Compare Dr. King's Approach to Achieving Civil Rights for African Americans With the Black Power Movement of the Late 1960s
Protesting segregation, they believed, failed to adequately address the poverty and powerlessness that generations of systemic discrimination and racism had imposed on so many black Americans.
The Act and its subsequent amendments also provide other jurisdictions that protect voting and political rights of minority groups in the United States (D’Angelo 537). The major impact of the Voting Rights Act of 1965, which was a product of the modern civil right movement, is the dismantling of the obstacles that Black Americans encountered in exercising their constitutional right for voting. Its first achievement was that Black Americans enjoyed the possibility to be registered as voters in the country. Secondly, the Black Americans participated freely in elections. The number of registered Black American voters has increased over the years. Furthermore, the Voting Rights Act encouraged political participation of Black Americans. The number of the Black candidates who contest for political seats in the country has significantly increased over the years. The number of African American representatives in cities and towns across the country has also grown.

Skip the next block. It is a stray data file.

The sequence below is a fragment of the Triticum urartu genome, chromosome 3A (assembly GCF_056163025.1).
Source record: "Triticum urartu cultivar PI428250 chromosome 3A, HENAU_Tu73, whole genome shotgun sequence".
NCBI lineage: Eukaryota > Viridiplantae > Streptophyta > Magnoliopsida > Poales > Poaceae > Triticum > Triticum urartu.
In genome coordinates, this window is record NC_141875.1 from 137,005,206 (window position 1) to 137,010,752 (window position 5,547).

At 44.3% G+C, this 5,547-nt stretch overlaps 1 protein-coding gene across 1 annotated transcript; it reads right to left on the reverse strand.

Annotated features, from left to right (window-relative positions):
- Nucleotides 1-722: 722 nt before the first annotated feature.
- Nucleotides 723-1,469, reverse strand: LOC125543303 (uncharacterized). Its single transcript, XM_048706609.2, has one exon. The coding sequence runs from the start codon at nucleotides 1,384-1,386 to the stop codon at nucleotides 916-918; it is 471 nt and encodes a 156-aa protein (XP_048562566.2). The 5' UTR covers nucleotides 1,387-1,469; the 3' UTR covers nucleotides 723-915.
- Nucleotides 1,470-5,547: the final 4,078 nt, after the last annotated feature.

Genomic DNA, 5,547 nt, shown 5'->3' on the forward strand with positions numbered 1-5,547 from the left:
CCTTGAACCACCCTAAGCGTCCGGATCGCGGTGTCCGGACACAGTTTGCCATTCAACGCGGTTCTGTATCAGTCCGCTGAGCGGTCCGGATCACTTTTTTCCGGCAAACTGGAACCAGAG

Johnson, and the United States Congress.
D’Angelo, Raymond N. The American Civil Rights Movement: Readings & Interpretations. Guilford, CT: McGraw-Hill/Dushkin, 2001. Print.
Mishel, Lawrence, Josh Bivens, Elise Gould, and Heidi Shierholz. The State of Working America. 12th Edition. Ithaca, New York: An Economic Policy Institute book, 2012. Print.
Rothstein, Richard. “For Public Schools, Segregation Then, Segregation Since”. Economic Policy institute, 2013. Web.
Wright, Gavin. “The Stunning Economic Impact of the Civil Rights Movement”. Bloomberg, 2013. Web.